Power to narrow justice gap in palm of our hand?

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Dr Bridgette Toy Cronin.

As most New Zealanders cannot afford a lawyer but don’t qualify for legal aid, the need for effective online tools to help bridge gaps in access to justice has become particularly acute, a new University of Otago report argues.

The report, funded by the Michael and Suzanne Borrin Foundation and New Zealand Law Foundation, was written by David Turner and Dr Bridgette Toy-Cronin, of Otago’s Faculty of Law.

In it, the pair outline how, internationally, online legal information and self-help (OLISH) has become an important part of strategies to improve access to justice, and how it could be improved in Aotearoa New Zealand.

The need for such online information and areas of self-help is particularly grave here, given the nation’s justice gap – in a 2017 study 63 per cent of people had a legal problem and nearly half experienced hardship as a result.

“In this landscape, it is vital that for those who can use online resources, there is ready access to accurate and comprehensible legal information that explains legal rights, responsibilities, and procedure, and which, most importantly, helps them take action. Without such information there is unmet legal need, which reduces the strength of our democracy and leads to negative social impacts,” Dr Toy-Cronin says.

She describes OLISH as a “potentially powerful tool” which can address this need.

“It can improve access to justice by making information and tools more accessible, effective, and empowering. Along with providing efficient and convenient information and self-help, it reduces pressure on in-person services.

“In seeking to narrow the justice gap, many jurisdictions have tried to extend the reach of legal

assistance programmes, improve fragmented and daunting court systems, and with the knowledge that not all of this is possible, equip people to deal with issues themselves.

“The challenge has been to bring these strands together at the place where people increasingly seek help for legal problems—on the small screen of a device,” she says.

The report focuses on the provision of free OLISH by government, community organisations, and social enterprises which are designed to help empower people to know and exercise their legal rights.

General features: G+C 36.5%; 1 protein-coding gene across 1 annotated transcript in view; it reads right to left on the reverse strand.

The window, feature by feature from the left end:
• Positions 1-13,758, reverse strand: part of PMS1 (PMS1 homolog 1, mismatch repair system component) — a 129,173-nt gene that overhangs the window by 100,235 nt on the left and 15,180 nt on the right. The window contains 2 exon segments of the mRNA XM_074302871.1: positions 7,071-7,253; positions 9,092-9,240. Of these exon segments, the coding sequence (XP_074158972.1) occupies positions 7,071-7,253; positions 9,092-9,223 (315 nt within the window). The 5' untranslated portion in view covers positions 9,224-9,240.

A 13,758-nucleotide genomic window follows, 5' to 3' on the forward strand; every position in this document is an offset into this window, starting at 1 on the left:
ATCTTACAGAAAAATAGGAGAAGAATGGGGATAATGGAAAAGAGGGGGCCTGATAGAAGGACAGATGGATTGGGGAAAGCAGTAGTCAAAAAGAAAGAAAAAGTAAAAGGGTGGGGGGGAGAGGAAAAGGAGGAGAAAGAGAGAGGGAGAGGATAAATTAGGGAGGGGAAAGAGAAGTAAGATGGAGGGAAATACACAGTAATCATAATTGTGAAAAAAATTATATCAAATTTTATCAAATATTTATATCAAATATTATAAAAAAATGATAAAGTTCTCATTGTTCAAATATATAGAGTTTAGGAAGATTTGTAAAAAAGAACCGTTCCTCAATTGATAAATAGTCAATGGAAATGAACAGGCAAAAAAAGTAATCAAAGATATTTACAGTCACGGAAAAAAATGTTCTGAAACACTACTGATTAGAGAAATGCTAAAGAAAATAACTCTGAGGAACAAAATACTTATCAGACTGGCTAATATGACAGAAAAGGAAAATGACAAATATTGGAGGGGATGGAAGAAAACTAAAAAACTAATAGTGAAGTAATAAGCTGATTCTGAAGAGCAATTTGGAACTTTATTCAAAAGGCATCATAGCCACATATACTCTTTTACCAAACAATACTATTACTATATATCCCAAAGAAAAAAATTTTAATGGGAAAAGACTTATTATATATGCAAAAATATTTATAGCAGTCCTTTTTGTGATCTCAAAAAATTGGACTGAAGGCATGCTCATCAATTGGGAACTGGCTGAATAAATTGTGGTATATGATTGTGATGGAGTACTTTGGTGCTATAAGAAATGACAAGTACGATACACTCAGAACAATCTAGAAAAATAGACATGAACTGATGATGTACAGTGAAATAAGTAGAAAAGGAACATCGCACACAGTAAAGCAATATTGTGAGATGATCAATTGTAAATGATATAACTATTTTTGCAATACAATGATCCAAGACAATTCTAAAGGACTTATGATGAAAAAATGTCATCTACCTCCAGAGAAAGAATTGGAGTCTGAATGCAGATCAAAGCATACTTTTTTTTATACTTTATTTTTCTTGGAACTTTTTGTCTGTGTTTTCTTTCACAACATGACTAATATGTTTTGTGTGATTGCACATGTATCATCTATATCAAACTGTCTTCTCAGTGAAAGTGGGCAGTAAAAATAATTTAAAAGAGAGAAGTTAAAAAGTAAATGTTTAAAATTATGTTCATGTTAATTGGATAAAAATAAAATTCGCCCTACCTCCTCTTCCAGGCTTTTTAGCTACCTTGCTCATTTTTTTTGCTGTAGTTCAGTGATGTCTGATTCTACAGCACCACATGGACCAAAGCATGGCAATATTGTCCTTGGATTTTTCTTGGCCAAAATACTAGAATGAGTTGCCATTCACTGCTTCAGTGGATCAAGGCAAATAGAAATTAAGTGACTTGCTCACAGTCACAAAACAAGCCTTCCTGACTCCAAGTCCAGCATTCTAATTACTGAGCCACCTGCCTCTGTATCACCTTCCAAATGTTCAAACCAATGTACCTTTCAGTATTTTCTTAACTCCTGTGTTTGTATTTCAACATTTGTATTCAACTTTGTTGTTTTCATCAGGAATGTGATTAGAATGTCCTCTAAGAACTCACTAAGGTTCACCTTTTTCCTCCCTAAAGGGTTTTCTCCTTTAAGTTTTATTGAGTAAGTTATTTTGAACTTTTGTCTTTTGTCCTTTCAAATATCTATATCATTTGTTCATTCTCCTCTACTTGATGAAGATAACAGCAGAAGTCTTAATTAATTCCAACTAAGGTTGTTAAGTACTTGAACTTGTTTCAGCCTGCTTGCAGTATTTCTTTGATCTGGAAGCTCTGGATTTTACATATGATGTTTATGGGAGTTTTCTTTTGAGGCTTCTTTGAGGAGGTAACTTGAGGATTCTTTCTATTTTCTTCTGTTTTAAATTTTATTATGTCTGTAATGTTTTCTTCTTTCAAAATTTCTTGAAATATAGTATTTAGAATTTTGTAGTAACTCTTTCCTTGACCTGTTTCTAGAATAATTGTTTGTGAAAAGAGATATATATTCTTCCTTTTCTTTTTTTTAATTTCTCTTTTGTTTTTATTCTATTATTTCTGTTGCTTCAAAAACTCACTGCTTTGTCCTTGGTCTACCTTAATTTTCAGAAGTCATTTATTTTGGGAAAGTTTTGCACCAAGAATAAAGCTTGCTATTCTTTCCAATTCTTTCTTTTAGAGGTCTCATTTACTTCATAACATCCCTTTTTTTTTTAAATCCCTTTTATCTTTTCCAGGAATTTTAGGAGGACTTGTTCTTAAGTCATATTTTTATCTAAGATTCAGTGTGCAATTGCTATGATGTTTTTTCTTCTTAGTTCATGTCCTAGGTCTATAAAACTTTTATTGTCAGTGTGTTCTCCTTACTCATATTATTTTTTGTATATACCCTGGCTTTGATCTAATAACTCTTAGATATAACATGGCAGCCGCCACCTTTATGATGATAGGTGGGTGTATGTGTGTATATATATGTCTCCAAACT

It recommends boosting the power of OLISH in Aotearoa with a strategy of cooperation and user engagement. People from across the judiciary, legal profession and community organisations would need to come together initially, with a commitment to a strong engagement process to help prioritise and support specific solutions.

Dr Toy-Cronin says Aotearoa has an advantage over other jurisdictions in that it is smaller and less complicated than many others, with government and non-government organisations already committed to delivering accessible and high-quality information to all those who need it.

“Our recommendation is to now take that advantage and maximise it by the sector coming together to create a nationwide strategy, and potentially a nationwide project, that can take OLISH in New Zealand to the next level.

“A first and significant step would be to establish a consensus about OLISH’s broad role, informed by the extent of legal need and barriers to access to justice in Aotearoa, and based around the goal of ensuring certain levels of access to legal help. This would provide the environment for an effective OLISH eco-system to emerge,” she says.

Such a shared mission and vision could nurture specific projects, including:

  • A portal website incorporating guided pathways, action focused tools, and connections to support; including strong connections with the main legal assistance and dispute resolutions systems of the justice system.
  • A joint funding model, together with objectives and criteria, targeted at collaborative, user-centred projects, which are focused on areas of identified need.

“Through cooperation within the sector, and strong user engagement, OLISH can be an important strand of the rope that we hope will pull people towards genuine access to justice.”

What is OLISH?

Online legal information and self-help which is provided free and online by government, community or other not-for-profit/public benefit entities (including social enterprises).

Online legal information is information that is designed to help people understand their rights,

understand how such rights apply to their situation, and understand how they might resolve the problem.

Online self-help refers to tools that help people take action to resolve their problem without the

assistance of a lawyer or other expert (for example, guides, form or letter creators, and anything that facilitates action towards resolving a problem).

Publication details:

Online Legal Information Self-Help in Aotearoa: An agenda for action

David Turner and Bridgette Toy-Cronin

/Public Release. This material comes from the originating organization and may be of a point-in-time nature, edited for clarity, style and length. View in full here.